Later on I was heavily influenced by Hitchcock, De Palma, Wise, Polanski and of course, Kubrick as I studied all of their forays into the genre. So when Blumhouse came to me with the script for “The Veil” I was immediately attracted to the material, as I felt it was more of a “throwback” to those seminal directors’ styles and the stories they told. Each of them used the “slow burn” style of storytelling… allowing the story to build and build and build as you discovered the characters and what the movie was really about (and in some cases, you are never really sure what it was about!) THE VEIL uses those same techniques (which is unusual in horror today) and I was intrigued by the opportunity to emulate that kind of filmmaking that had originally inspired me. I think some modern viewers will find it “slow” or even “boring” as it doesn’t include super aggressive violence and gore to create scares (there is a little blood, but not much) and the real moments of terror, are more psychological. And I liked that about this project.
Andy Burns: It’s my understanding that THE VEIL began as a found footage film, but that a decision was made before shooting to go in a different direction – can you give us insight into that change, and why it was made? Read the rest of this entry
Before I get into my thoughts on Geek Girl by writer/creator Sam Johnson and artist Carlos Granda, I want to acknowledge that I know what it takes to go end to end with an idea and produce a finished product. I know that ideas are hard to tackle and even harder to put a saddle on and ride across the finish line. So, in keeping with the tone of this sports analogy filled opening paragraph, good on these guys for stepping up to the plate and swinging for the fences. Everyone involved should be proud that they got the work done and that their comic is out there for people like me to examine and critique from the comfort of my desk. So credit to you guys, but if I’m honest, as is my nature, your game needs work.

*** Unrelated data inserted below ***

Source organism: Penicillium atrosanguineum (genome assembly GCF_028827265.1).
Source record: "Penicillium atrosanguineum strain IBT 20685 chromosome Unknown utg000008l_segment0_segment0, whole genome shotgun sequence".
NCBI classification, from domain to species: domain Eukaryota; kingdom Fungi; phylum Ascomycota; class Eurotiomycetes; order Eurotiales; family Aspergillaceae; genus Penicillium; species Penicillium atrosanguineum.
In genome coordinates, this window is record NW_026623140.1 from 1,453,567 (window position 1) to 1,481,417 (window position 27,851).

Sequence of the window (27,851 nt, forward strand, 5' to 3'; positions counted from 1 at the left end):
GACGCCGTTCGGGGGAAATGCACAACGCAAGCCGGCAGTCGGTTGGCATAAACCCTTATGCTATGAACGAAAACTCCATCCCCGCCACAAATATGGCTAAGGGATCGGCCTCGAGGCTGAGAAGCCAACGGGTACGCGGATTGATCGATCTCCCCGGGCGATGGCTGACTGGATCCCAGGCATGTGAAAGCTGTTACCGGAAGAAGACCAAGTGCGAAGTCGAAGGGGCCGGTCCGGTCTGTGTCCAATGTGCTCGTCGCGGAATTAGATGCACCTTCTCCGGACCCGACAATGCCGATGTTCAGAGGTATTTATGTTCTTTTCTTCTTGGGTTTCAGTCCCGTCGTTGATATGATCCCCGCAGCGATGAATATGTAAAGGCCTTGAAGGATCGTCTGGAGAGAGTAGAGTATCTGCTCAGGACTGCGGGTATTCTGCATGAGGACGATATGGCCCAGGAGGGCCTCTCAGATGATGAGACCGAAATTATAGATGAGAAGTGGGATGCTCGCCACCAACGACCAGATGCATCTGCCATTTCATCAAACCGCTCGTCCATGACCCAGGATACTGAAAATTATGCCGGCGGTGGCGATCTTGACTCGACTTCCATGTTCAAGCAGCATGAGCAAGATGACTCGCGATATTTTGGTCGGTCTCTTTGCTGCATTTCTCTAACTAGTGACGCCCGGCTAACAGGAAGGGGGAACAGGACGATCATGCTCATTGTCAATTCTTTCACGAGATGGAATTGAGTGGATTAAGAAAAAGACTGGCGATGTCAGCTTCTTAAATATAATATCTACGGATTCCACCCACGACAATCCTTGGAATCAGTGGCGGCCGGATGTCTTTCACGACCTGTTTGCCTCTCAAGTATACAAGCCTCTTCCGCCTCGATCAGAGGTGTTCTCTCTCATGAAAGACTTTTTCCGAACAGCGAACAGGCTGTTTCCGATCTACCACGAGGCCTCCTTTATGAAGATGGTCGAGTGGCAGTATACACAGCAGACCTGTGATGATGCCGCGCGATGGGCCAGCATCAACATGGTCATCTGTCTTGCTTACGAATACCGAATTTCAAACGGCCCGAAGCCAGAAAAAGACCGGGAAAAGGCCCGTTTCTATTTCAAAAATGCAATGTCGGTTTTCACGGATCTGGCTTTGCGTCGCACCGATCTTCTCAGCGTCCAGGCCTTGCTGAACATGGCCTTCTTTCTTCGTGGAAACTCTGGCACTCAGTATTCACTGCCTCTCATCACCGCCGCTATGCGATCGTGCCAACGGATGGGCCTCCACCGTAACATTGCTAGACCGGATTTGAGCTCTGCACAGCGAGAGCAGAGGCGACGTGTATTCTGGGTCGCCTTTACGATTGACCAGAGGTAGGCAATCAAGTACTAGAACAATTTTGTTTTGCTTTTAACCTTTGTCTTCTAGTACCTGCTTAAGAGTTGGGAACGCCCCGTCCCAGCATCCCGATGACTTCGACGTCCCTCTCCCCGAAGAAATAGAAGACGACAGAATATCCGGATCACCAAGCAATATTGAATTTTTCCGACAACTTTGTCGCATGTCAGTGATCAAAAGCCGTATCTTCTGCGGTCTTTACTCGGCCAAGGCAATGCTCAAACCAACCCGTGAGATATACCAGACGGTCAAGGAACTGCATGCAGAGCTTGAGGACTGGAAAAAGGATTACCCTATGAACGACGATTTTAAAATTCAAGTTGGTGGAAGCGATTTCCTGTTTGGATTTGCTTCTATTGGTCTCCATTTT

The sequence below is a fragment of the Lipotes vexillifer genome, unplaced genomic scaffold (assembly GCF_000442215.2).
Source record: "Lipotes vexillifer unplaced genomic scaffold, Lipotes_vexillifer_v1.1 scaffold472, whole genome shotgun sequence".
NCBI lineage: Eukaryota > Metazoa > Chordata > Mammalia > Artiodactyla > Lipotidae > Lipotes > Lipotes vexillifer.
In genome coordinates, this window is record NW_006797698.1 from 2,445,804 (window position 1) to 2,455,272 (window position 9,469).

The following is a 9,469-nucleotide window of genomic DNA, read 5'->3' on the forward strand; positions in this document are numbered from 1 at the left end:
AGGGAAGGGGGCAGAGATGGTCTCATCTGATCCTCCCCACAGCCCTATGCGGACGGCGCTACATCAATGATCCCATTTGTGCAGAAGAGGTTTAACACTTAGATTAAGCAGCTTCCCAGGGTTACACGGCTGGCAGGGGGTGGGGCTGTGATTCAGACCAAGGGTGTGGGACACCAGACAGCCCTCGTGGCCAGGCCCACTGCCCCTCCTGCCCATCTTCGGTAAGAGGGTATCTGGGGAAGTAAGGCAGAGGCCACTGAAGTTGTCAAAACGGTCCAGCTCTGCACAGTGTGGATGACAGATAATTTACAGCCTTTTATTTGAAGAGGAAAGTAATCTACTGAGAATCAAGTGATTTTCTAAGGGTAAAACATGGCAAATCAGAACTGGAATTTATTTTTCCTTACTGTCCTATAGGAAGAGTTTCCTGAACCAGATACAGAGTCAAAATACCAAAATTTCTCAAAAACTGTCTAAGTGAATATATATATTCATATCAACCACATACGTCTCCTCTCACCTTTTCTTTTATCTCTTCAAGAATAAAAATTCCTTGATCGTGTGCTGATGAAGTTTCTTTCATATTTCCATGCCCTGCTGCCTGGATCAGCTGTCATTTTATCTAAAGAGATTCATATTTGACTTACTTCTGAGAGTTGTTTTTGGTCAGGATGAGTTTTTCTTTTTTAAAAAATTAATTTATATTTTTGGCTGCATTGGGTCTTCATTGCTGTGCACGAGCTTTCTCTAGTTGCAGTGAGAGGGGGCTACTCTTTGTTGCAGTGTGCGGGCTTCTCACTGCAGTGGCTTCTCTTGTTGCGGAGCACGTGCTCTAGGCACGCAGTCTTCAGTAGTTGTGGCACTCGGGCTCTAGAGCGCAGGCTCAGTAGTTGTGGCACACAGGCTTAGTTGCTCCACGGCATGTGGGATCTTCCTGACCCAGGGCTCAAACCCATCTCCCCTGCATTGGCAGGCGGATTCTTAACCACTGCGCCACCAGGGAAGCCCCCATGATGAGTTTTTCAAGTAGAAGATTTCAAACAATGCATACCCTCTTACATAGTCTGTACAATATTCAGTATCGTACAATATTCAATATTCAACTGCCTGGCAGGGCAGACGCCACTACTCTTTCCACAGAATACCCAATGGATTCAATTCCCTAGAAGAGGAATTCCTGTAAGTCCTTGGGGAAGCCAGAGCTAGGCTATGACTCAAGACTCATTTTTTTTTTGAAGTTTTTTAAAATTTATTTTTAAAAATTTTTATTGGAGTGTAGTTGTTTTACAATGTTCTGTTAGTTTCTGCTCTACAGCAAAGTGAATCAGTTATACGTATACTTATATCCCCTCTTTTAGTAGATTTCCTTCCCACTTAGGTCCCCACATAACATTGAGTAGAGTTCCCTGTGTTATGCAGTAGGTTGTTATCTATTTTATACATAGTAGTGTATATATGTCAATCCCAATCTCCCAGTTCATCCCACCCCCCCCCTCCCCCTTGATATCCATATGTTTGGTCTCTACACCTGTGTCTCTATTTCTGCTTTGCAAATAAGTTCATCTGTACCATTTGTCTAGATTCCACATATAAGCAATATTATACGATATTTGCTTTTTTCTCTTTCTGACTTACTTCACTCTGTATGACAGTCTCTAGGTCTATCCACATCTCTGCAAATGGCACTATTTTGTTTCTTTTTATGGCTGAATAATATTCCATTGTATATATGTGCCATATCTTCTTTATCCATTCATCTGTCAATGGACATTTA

Published by Markosia comics (whose logo looks really, really similar to the Star Wars rogue squadron symbol), Geek Girl tells the story of college student named Ruby, who wins a pair of glasses that give her super powers in a game of strip poker. She then dons a skimpy costume, calls herself Geek Girl and tries to balance her normal life with new career as a super hero.
This time on Heroes and Villains, we’ll be looking at a variety of comics out this week and last, from a variety of genres and companies. Meet me after the jump for my thoughts on Doctor Who: The Tenth Doctor Year Three #8, Doctor Who: The Eleventh Doctor Year Three #8, Doctor Who: The Twelfth Doctor Year Three #6, Grimm Fairy Tales Volume 2 #8, Lady Killer #5, Rebels: These Free and Independent States #6, Planetoid Praxis #6, the Hero Squared Omnibus, and more… be warned, there may be spoilers…
With the gut-bursting pop culture excitement of this coming long weekend, I’m wondering if we can’t add a third season into the mix, even if it is a relatively short one! Canada’s largest and most anticipated pop culture experience that ranges from comic books to movies and television to anime to gaming to toys…and so much more… is finally back!
Fan Expo Canada 2017 is here!
After waiting through twelve months of winter and construction, the most eye-popping weekend of the year begins on Thursday at the Metro Toronto Convention Centre and runs through Sunday afternoon. And, of course, Biff Bam Pop! will be there!
Here, then, is our prelude to all the sights, sounds, symposiums, breakout sessions, photo-ops and merchandise you need to experience over the coming four days…
With an expectation of over 129,000 people in attendance this year, make sure you hydrate, wear comfy shoes, and follow us around the pop culture floor of Fan Expo Canada 2017!
This Monday, August 28th 2017, marks the 100th birthday of the legendary Jack Kirby. All summer long, Biff Bam Pop! has been celebrating the King of Comics, and the remarkable impact he had on the world of graphic storytelling. Let’s be real, though. Even though Jack’s been gone for more than 23 years, he’s not really gone. His presence is felt all the time in the medium he helped cement as a pop culture force, and Kirby’s work is always be lauded, as it should be.
As John Morrow of TwoMorrows Publishing says in his introduction to Kirby 100, he’s made celebrating Kirby his “life’s work.” Along with former Kirby assistant Mark Evanier, there really is nobody out there that can lay claim to being a definitive expert on the artist. John’s been publishing The Jack Kirby Collector for nearly 25 years, a magazine that explores with the greatest depth Kirby career in all its facets.
It makes perfect sense then that today, Kirby’s centennial birthday, also sees the national release of Kirby 100: 100 Top Creators Celebrate Jack Kirby’s Greatest Work.
Can Game of Thrones‘ final episode allow us forgive and forget a season with supersonic Dragons ex Machina, wormhole-riding navies, and characters acting completely out of character? Could it bring the shortened, crazy season to an end with the things that have made this the greatest show on Earth: Excellent pacing, tense storylines, and characters you love to hate and hate to love? Could it end on a note that makes us howl with frustration because we know we’ve got ten long months before we get a new episode? Find out all this and more, after the break.